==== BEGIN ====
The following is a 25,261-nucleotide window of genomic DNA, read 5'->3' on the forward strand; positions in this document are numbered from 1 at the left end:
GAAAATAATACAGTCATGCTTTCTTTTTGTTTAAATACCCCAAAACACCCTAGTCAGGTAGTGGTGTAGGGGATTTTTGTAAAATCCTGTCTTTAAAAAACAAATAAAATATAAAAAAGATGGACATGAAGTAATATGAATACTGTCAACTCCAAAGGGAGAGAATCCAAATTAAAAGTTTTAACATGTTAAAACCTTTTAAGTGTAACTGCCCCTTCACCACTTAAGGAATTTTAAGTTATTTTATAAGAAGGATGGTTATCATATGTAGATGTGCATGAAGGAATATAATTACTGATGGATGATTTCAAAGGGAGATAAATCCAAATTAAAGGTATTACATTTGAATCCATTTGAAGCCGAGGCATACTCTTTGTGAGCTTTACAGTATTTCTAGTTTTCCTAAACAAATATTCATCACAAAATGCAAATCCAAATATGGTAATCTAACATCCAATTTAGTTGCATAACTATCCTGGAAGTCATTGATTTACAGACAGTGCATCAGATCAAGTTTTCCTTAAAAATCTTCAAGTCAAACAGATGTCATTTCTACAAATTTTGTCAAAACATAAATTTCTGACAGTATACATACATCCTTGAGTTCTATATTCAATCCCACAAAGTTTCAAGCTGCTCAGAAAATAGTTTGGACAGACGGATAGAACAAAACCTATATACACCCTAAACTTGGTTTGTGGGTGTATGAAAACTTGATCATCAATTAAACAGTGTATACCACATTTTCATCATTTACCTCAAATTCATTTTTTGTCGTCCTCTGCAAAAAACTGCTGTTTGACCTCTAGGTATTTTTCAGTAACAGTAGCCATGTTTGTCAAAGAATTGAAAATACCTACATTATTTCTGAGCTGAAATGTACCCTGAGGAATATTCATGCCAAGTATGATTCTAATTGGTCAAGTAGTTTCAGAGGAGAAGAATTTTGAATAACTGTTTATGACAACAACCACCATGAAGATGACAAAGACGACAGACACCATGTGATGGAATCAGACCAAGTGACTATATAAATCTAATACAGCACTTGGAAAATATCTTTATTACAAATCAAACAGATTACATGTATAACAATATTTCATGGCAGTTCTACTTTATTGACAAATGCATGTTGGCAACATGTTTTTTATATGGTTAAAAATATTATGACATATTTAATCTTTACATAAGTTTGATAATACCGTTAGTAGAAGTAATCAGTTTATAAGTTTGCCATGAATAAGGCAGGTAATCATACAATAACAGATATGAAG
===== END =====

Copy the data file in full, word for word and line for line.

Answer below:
The following is a 25,261-nucleotide window of genomic DNA, read 5'->3' on the forward strand; positions in this document are numbered from 1 at the left end:
GAAAATAATACAGTCATGCTTTCTTTTTGTTTAAATACCCCAAAACACCCTAGTCAGGTAGTGGTGTAGGGGATTTTTGTAAAATCCTGTCTTTAAAAAACAAATAAAATATAAAAAAGATGGACATGAAGTAATATGAATACTGTCAACTCCAAAGGGAGAGAATCCAAATTAAAAGTTTTAACATGTTAAAACCTTTTAAGTGTAACTGCCCCTTCACCACTTAAGGAATTTTAAGTTATTTTATAAGAAGGATGGTTATCATATGTAGATGTGCATGAAGGAATATAATTACTGATGGATGATTTCAAAGGGAGATAAATCCAAATTAAAGGTATTACATTTGAATCCATTTGAAGCCGAGGCATACTCTTTGTGAGCTTTACAGTATTTCTAGTTTTCCTAAACAAATATTCATCACAAAATGCAAATCCAAATATGGTAATCTAACATCCAATTTAGTTGCATAACTATCCTGGAAGTCATTGATTTACAGACAGTGCATCAGATCAAGTTTTCCTTAAAAATCTTCAAGTCAAACAGATGTCATTTCTACAAATTTTGTCAAAACATAAATTTCTGACAGTATACATACATCCTTGAGTTCTATATTCAATCCCACAAAGTTTCAAGCTGCTCAGAAAATAGTTTGGACAGACGGATAGAACAAAACCTATATACACCCTAAACTTGGTTTGTGGGTGTATGAAAACTTGATCATCAATTAAACAGTGTATACCACATTTTCATCATTTACCTCAAATTCATTTTTTGTCGTCCTCTGCAAAAAACTGCTGTTTGACCTCTAGGTATTTTTCAGTAACAGTAGCCATGTTTGTCAAAGAATTGAAAATACCTACATTATTTCTGAGCTGAAATGTACCCTGAGGAATATTCATGCCAAGTATGATTCTAATTGGTCAAGTAGTTTCAGAGGAGAAGAATTTTGAATAACTGTTTATGACAACAACCACCATGAAGATGACAAAGACGACAGACACCATGTGATGGAATCAGACCAAGTGACTATATAAATCTAATACAGCACTTGGAAAATATCTTTATTACAAATCAAACAGATTACATGTATAACAATATTTCATGGCAGTTCTACTTTATTGACAAATGCATGTTGGCAACATGTTTTTTATATGGTTAAAAATATTATGACATATTTAATCTTTACATAAGTTTGATAATACCGTTAGTAGAAGTAATCAGTTTATAAGTTTGCCATGAATAAGGCAGGTAATCATACAATAACAGATATGAAG